Plant foods contain many vitamins and minerals essential for a healthy immune system, such as zinc, selenium, and vitamins A, C, and E. Selenium is a trace mineral that benefits immune system health and cognitive function.

However, according to the Centres for Disease Control and Prevention (CDC)Trusted Source, only one in 10 adults in the United States eat enough fruits or vegetables.

By switching to a plant-based diet that includes a wide variety of fruits and vegetables or eating more plant-based foods, people will increase their intake of essential minerals and vitamins that support the immune system. This in turn may increase people’s resilience to COVID-19.

Learn more about anti-inflammatory foods here.

Increased antioxidants and polyphenols

Healthy vegan diets that include a wide variety of fruits and vegetables are rich in antioxidants. These are compounds that fight free radicals and help counteract oxidative stress.

Some vitamins and minerals, as well as plant compounds such as polyphenols, act as antioxidants. Polyphenols are present in berries, olives, and nuts, among other foods.

According to a 2021 review, studies are currently underway to test whether polyphenols could potentially help prevent or treat viral infections, such as infections with SARS-CoV-2. However, at present, there is no evidence of this.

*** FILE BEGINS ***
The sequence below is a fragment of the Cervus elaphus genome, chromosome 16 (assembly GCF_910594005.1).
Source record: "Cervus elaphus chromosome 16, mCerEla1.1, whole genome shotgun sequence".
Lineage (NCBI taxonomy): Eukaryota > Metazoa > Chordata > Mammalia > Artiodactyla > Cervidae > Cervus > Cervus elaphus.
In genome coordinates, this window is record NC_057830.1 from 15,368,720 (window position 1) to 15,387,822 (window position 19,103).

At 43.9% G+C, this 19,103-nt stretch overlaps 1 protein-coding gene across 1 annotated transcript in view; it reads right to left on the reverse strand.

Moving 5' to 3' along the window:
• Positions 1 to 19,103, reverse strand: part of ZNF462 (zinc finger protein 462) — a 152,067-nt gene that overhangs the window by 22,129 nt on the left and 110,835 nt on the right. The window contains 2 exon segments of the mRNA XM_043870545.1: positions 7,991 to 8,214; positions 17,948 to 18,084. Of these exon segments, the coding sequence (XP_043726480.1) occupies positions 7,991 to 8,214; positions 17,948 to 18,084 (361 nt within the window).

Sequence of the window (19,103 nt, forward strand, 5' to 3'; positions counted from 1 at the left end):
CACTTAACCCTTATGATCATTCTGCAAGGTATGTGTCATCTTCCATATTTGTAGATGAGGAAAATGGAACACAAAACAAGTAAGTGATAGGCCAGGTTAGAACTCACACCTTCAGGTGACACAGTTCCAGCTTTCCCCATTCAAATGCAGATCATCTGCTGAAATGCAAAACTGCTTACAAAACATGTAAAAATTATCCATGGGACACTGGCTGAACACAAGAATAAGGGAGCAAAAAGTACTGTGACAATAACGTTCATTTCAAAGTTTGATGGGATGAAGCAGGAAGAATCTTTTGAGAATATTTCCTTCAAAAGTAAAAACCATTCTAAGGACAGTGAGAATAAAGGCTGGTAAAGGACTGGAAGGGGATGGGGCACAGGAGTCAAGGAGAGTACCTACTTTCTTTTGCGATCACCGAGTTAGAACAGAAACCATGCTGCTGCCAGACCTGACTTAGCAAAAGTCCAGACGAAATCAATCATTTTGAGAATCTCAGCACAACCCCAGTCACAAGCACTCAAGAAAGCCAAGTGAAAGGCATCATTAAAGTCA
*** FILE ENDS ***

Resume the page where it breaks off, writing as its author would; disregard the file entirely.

The authors explain that as people age, their immune system is less able to combat infections. The researchers refer to this immunological aging as immunosenescence. Polyphenols can counteract the senescence process and reduce inflammation.

Another review Trusted Source notes that excessive oxidative stress may be responsible for the lung damage, thrombosis, and red blood cell dysregulation that occurs in some people with COVID-19.

The authors of the review suggest that antioxidants could have therapeutic effects. Therefore, a plant-based diet rich in antioxidants and polyphenols may help protect against COVID-19.

Learn more about some of the top foods high in antioxidants here.

Support for a healthy gut microbiome

According to some research, SARS-CoV-2 alters the gut microbiota, and probiotics and prebiotics may improve the immune function in people with a SARS-CoV-2 infection.

The fibre in plant foods provides prebiotics to feed gut bacteria. Research Trusted Source shows that plant-based diets influence the gut microbiome favourably, increasing bacterial diversity and potentially reducing inflammation.

According to a 2020 review, a plant-based fibre-rich diet may have protected COVID-19 patients in India. The authors suggest that plant-based foods are likely to boost a gut microbiota capable of triggering an anti-inflammatory response.

Decreased obesity and comorbidities

Eating a plant-based diet may help people avoid having obesity and other health conditions that could worsen their experience of COVID-19 if they develop it.

Research Trusted Source suggests that a SARS-CoV-2 infection results in increased hospitalization rates and greater severity of illness in people with diabetes or obesity.

According to a 2020 study Trusted Source, obesity was the most commonly reported underlying medical condition — 72.5% — in healthcare personnel hospitalized for COVID-19 in the United States.

Authors of a 2016 analysis Trusted Source indicate that plant-based diets could decrease inflammation and risk of chronic disease in people who have obesity.

A 2019 review Trusted Source notes a plant-based diet may help prevent the development of overweight, obesity, and diabetes. Research Trusted Source also supports the diet’s cardiovascular benefits.